In November of 2000, I (Mike) moved to Russia to help establish a Russian Charity named MIR.  A little over a year later I married Olga.  In 2011, we welcomed a three year old Russian girl named Valerie into our home. Over the years, God has led us and blessed us in many ways.

We have a home in St. Petersburg, Russia and spend time in the USA, Finland, Montenegro and Estonia.  I have businesses in the USA and am the Executive Director of Stoneworks International, a mission organization with projects in Europe from the Barents Sea to the Balkans. I also partner with churches in Uganda and Congo, so I travel a lot.

We hope you’ll wander around here, learn more about us, have some fun and see evidence of the goodness of God.

Ice and Fun

Here are a few quick pictures from our life —

First, this is the view out my window today. The weather has been hovering around freezing, so HUGE icicles are forming from the roofs. These are well over 6 feet long (2 meters).

One has to be very careful when walking on sidewalks. These icicles will kill you when they fall, and many people are injured by falling ice at this time of year and in the Spring.

Here are some pictures of me and Valerie playing around with the webcam. (Val grabbed a couple of hammers from my dulcimer, so that what she has in her hands.)

Snapshots from Russia

This is a pretty standard view of our city streets these days —

One of my joys in being part of an international family is introducing Olga (and now Valerie) to my home culture; today (sleepy) Valerie had her first bacon and egg breakfast. This is probably the first time she’s eaten bacon, and she really took to it.

Sergei Tovstpyat and I went to Charlie Chastain’s garage to start his van and put on winter tires (the Chastains return from the US next week and need to have their van at the ready).

It’s common here to rent a garage in an area where there are many garages. This is what it looked like today.

Each little building is a one-car garage. The garage owners rent their plot from a company that owns the land. As you can see, some people have a pile of snow up to the roof because their neighbors shoveled the snow from in front of their garage. Like so many things here, it’s not convenient. It took us a long time just to drive to the garage and then clear the snow from in front of the door.

So, for those of you in the US who wonder why it it can take so long to get things done here in Russia, this is one example of how a simple project can eat up more than half a day.

Christmas Day on January 1?

We celebrated Christmas on New Year’s Day because Valerie wasn’t with us on the 25th. She’d never celebrated Christmas like this (or maybe ever), and I don’t think she’s ever opened a Christmas gift. It was great fun to watch her learn what it is to open a Christmas gift. There was a sled waiting for her under the tree.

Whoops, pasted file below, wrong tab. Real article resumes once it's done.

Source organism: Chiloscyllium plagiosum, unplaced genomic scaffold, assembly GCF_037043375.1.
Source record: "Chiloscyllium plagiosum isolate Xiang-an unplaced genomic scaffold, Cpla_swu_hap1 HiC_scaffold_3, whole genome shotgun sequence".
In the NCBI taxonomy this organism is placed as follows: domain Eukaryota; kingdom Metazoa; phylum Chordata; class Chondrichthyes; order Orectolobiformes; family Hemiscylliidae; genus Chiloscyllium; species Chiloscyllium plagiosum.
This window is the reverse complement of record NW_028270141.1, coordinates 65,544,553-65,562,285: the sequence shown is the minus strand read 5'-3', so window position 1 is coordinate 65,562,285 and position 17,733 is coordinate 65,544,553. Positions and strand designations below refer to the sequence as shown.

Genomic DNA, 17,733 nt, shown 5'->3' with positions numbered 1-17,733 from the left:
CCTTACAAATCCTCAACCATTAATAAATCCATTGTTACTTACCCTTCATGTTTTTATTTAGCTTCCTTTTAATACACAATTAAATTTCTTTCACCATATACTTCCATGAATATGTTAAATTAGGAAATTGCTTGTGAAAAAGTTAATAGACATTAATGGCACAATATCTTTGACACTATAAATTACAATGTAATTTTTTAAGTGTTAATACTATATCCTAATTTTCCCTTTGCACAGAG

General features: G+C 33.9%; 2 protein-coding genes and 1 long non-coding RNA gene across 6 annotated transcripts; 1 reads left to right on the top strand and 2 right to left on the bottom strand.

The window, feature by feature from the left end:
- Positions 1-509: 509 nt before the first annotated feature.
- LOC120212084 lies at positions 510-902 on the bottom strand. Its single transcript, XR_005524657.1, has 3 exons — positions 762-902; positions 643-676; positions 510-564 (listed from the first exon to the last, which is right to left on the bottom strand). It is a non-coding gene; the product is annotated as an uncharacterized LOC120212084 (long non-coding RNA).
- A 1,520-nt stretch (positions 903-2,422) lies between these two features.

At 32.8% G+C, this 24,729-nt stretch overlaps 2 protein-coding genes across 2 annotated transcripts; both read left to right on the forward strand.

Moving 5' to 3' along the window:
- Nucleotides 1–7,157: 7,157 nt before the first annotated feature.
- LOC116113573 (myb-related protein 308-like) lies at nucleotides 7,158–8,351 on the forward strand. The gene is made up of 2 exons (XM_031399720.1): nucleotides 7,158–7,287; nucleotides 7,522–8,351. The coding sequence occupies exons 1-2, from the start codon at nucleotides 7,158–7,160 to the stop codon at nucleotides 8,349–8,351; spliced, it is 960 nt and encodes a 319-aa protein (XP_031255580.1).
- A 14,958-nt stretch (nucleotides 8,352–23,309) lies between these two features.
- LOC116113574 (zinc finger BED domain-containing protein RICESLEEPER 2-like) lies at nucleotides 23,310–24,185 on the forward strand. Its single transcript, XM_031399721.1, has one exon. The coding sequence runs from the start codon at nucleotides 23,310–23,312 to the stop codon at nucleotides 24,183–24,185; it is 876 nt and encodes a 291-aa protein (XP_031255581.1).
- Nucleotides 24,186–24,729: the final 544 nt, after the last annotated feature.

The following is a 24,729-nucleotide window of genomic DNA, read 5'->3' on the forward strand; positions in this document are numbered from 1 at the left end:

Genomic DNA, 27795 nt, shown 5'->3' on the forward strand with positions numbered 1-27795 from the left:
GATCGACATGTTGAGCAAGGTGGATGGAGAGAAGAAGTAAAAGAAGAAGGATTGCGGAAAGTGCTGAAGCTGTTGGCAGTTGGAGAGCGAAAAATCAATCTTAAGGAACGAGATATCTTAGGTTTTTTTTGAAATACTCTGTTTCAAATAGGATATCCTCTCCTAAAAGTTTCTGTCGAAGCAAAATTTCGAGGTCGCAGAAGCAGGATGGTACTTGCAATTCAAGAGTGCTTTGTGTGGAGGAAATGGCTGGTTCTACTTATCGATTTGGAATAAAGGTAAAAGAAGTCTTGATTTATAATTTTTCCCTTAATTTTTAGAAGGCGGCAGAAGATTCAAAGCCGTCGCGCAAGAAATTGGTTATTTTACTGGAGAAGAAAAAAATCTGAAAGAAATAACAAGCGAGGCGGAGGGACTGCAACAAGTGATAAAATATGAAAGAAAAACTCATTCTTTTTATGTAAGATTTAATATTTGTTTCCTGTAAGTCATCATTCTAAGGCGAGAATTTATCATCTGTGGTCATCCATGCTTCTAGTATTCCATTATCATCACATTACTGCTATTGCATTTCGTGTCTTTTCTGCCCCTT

We read the Christmas story from the Bible and later Olga’s mother and some friends came to visit. We cooked a turkey and had a good meal together as a family. And the two grandmothers got to talk on Skype.

We start with Valerie opening a gift from her American Babushka:

Valerie – Day 2

Well, I said yesterday that I wouldn’t post pictures of Valerie every day, but some folks have asked to see more.

We’ll celebrate Christmas on New Year’s Day, since Valerie wasn’t with us on the 25th. We have a tree with presents under it waiting for Saturday morning!

We start with a video of Valerie meeting babushka (grandmom) Cantrell over Skype:

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Earlier this month Olga and I went to Estonia. Our good friend Anya Kazak went with us. Anya has never been out of Russia, so this was a thrilling event for her. She loves medieval history and Tallinn was a joy. It’s a very well-preserved medieval town. We really like it there.

Olga and Anya walked the city while I did some work back at the flat.

Here are a few pictures from their stroll around the Old Town of Tallinn:

(click on the thumbnails to see the full-sized image)

130th Birthday of the Alexander Bridge

From De Rebus Antiquis Et Novis

The Alexander Railway Bridge was opened on August 30, 1880. In the end of 19th century, it was the longest bridge in Europe, 1436 meters (just under a mile long). It was also the last large bridge in Russia built from imported iron. Newspapers compared it to the Suez channel. The importance of the bridge was that it was the point of connection of the railroads from Moscow and Western Russia and the railroads of Urals and Siberia, including the Trans-Siberian Railway.

In 1918, two spans were exploded by retiring troops. After the revolution the bridge was renamed to Syzran Bridge, after a nearby city.

In 2004, the original spans of the old bridge were replaced, though its supports remain.